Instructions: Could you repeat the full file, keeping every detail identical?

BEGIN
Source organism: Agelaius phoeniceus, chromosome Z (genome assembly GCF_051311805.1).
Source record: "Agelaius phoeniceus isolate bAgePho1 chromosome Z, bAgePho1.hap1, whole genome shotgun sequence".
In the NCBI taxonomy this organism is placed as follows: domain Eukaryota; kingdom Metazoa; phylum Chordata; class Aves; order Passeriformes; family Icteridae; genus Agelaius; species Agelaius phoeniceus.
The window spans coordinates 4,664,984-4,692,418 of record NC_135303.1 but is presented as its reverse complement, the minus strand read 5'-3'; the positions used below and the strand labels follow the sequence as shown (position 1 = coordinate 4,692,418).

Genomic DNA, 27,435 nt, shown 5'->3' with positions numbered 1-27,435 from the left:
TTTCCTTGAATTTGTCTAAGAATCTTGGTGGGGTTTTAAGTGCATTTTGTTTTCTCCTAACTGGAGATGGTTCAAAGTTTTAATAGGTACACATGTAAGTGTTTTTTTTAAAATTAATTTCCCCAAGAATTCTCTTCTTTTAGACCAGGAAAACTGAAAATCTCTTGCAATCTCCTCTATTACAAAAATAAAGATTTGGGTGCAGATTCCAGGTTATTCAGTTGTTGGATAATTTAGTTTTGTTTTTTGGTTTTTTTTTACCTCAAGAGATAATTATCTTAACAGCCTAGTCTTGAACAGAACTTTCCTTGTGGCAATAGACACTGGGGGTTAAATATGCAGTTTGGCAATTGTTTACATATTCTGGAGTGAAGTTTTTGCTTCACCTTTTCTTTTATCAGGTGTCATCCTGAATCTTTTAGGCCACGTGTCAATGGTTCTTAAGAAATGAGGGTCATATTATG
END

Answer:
Source organism: Agelaius phoeniceus, chromosome Z (genome assembly GCF_051311805.1).
Source record: "Agelaius phoeniceus isolate bAgePho1 chromosome Z, bAgePho1.hap1, whole genome shotgun sequence".
In the NCBI taxonomy this organism is placed as follows: domain Eukaryota; kingdom Metazoa; phylum Chordata; class Aves; order Passeriformes; family Icteridae; genus Agelaius; species Agelaius phoeniceus.
The window spans coordinates 4,664,984-4,692,418 of record NC_135303.1 but is presented as its reverse complement, the minus strand read 5'-3'; the positions used below and the strand labels follow the sequence as shown (position 1 = coordinate 4,692,418).

Genomic DNA, 27,435 nt, shown 5'->3' with positions numbered 1-27,435 from the left:
TTTCCTTGAATTTGTCTAAGAATCTTGGTGGGGTTTTAAGTGCATTTTGTTTTCTCCTAACTGGAGATGGTTCAAAGTTTTAATAGGTACACATGTAAGTGTTTTTTTTAAAATTAATTTCCCCAAGAATTCTCTTCTTTTAGACCAGGAAAACTGAAAATCTCTTGCAATCTCCTCTATTACAAAAATAAAGATTTGGGTGCAGATTCCAGGTTATTCAGTTGTTGGATAATTTAGTTTTGTTTTTTGGTTTTTTTTTACCTCAAGAGATAATTATCTTAACAGCCTAGTCTTGAACAGAACTTTCCTTGTGGCAATAGACACTGGGGGTTAAATATGCAGTTTGGCAATTGTTTACATATTCTGGAGTGAAGTTTTTGCTTCACCTTTTCTTTTATCAGGTGTCATCCTGAATCTTTTAGGCCACGTGTCAATGGTTCTTAAGAAATGAGGGTCATATTATG